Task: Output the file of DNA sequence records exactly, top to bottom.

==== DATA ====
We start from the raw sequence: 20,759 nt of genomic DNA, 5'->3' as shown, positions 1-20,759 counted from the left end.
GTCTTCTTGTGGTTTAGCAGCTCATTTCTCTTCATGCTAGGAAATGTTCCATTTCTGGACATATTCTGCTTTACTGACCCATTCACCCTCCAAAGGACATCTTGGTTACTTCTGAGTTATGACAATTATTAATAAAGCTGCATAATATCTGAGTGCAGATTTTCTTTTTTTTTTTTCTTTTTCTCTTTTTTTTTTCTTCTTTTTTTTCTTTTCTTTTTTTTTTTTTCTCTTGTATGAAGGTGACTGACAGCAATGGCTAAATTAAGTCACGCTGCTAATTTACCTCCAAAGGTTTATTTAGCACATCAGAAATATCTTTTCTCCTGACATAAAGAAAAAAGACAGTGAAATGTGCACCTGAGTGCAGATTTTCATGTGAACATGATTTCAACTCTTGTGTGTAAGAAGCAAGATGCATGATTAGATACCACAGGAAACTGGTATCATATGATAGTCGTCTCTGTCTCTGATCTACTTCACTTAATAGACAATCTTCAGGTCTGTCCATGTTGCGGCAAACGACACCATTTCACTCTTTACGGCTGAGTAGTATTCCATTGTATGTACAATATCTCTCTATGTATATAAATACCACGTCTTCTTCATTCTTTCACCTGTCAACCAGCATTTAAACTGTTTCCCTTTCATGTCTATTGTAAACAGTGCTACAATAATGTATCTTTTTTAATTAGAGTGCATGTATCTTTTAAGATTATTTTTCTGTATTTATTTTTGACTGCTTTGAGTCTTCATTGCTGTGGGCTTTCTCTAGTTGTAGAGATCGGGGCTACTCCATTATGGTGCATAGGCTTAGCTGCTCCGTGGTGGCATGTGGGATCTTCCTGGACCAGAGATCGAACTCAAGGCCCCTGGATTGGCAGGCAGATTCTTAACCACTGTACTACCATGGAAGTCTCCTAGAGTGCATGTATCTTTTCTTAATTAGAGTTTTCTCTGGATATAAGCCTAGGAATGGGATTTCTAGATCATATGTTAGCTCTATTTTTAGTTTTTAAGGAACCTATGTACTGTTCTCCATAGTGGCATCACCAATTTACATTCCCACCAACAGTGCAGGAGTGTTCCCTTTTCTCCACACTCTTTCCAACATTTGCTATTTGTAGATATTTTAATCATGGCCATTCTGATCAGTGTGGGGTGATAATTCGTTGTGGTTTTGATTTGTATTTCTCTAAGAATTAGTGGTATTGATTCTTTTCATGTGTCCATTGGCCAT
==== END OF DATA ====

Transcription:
We start from the raw sequence: 20,759 nt of genomic DNA, 5'->3' as shown, positions 1-20,759 counted from the left end.
GTCTTCTTGTGGTTTAGCAGCTCATTTCTCTTCATGCTAGGAAATGTTCCATTTCTGGACATATTCTGCTTTACTGACCCATTCACCCTCCAAAGGACATCTTGGTTACTTCTGAGTTATGACAATTATTAATAAAGCTGCATAATATCTGAGTGCAGATTTTCTTTTTTTTTTTTCTTTTTCTCTTTTTTTTTTCTTCTTTTTTTTCTTTTCTTTTTTTTTTTTTCTCTTGTATGAAGGTGACTGACAGCAATGGCTAAATTAAGTCACGCTGCTAATTTACCTCCAAAGGTTTATTTAGCACATCAGAAATATCTTTTCTCCTGACATAAAGAAAAAAGACAGTGAAATGTGCACCTGAGTGCAGATTTTCATGTGAACATGATTTCAACTCTTGTGTGTAAGAAGCAAGATGCATGATTAGATACCACAGGAAACTGGTATCATATGATAGTCGTCTCTGTCTCTGATCTACTTCACTTAATAGACAATCTTCAGGTCTGTCCATGTTGCGGCAAACGACACCATTTCACTCTTTACGGCTGAGTAGTATTCCATTGTATGTACAATATCTCTCTATGTATATAAATACCACGTCTTCTTCATTCTTTCACCTGTCAACCAGCATTTAAACTGTTTCCCTTTCATGTCTATTGTAAACAGTGCTACAATAATGTATCTTTTTTAATTAGAGTGCATGTATCTTTTAAGATTATTTTTCTGTATTTATTTTTGACTGCTTTGAGTCTTCATTGCTGTGGGCTTTCTCTAGTTGTAGAGATCGGGGCTACTCCATTATGGTGCATAGGCTTAGCTGCTCCGTGGTGGCATGTGGGATCTTCCTGGACCAGAGATCGAACTCAAGGCCCCTGGATTGGCAGGCAGATTCTTAACCACTGTACTACCATGGAAGTCTCCTAGAGTGCATGTATCTTTTCTTAATTAGAGTTTTCTCTGGATATAAGCCTAGGAATGGGATTTCTAGATCATATGTTAGCTCTATTTTTAGTTTTTAAGGAACCTATGTACTGTTCTCCATAGTGGCATCACCAATTTACATTCCCACCAACAGTGCAGGAGTGTTCCCTTTTCTCCACACTCTTTCCAACATTTGCTATTTGTAGATATTTTAATCATGGCCATTCTGATCAGTGTGGGGTGATAATTCGTTGTGGTTTTGATTTGTATTTCTCTAAGAATTAGTGGTATTGATTCTTTTCATGTGTCCATTGGCCAT